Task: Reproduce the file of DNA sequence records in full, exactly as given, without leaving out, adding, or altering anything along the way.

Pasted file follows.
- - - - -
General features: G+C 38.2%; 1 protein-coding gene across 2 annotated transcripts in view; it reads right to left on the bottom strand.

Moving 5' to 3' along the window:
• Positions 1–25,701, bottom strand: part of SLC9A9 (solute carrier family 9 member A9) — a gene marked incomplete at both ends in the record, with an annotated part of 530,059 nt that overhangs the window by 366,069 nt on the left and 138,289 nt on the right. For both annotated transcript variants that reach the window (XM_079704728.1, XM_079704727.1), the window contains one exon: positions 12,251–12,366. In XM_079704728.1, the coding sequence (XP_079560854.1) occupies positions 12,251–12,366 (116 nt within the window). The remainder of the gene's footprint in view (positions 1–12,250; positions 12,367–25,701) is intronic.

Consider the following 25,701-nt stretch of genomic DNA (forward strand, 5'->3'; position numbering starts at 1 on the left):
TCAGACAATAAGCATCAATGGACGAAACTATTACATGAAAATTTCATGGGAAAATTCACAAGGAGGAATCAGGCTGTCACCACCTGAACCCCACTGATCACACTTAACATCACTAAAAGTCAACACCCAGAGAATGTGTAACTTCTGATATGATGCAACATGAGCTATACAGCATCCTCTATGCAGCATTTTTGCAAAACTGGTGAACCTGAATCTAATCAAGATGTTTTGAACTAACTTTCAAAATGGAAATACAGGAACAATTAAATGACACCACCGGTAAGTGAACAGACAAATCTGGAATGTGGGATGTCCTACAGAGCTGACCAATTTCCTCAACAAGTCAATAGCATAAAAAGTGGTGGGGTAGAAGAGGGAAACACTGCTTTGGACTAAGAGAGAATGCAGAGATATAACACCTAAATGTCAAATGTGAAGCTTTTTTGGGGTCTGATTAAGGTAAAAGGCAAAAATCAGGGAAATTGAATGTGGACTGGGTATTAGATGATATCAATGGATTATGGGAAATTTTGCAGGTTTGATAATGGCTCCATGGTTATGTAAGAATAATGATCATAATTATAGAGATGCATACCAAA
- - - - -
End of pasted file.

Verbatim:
General features: G+C 38.2%; 1 protein-coding gene across 2 annotated transcripts in view; it reads right to left on the bottom strand.

Moving 5' to 3' along the window:
• Positions 1–25,701, bottom strand: part of SLC9A9 (solute carrier family 9 member A9) — a gene marked incomplete at both ends in the record, with an annotated part of 530,059 nt that overhangs the window by 366,069 nt on the left and 138,289 nt on the right. For both annotated transcript variants that reach the window (XM_079704728.1, XM_079704727.1), the window contains one exon: positions 12,251–12,366. In XM_079704728.1, the coding sequence (XP_079560854.1) occupies positions 12,251–12,366 (116 nt within the window). The remainder of the gene's footprint in view (positions 1–12,250; positions 12,367–25,701) is intronic.

Consider the following 25,701-nt stretch of genomic DNA (forward strand, 5'->3'; position numbering starts at 1 on the left):
TCAGACAATAAGCATCAATGGACGAAACTATTACATGAAAATTTCATGGGAAAATTCACAAGGAGGAATCAGGCTGTCACCACCTGAACCCCACTGATCACACTTAACATCACTAAAAGTCAACACCCAGAGAATGTGTAACTTCTGATATGATGCAACATGAGCTATACAGCATCCTCTATGCAGCATTTTTGCAAAACTGGTGAACCTGAATCTAATCAAGATGTTTTGAACTAACTTTCAAAATGGAAATACAGGAACAATTAAATGACACCACCGGTAAGTGAACAGACAAATCTGGAATGTGGGATGTCCTACAGAGCTGACCAATTTCCTCAACAAGTCAATAGCATAAAAAGTGGTGGGGTAGAAGAGGGAAACACTGCTTTGGACTAAGAGAGAATGCAGAGATATAACACCTAAATGTCAAATGTGAAGCTTTTTTGGGGTCTGATTAAGGTAAAAGGCAAAAATCAGGGAAATTGAATGTGGACTGGGTATTAGATGATATCAATGGATTATGGGAAATTTTGCAGGTTTGATAATGGCTCCATGGTTATGTAAGAATAATGATCATAATTATAGAGATGCATACCAAA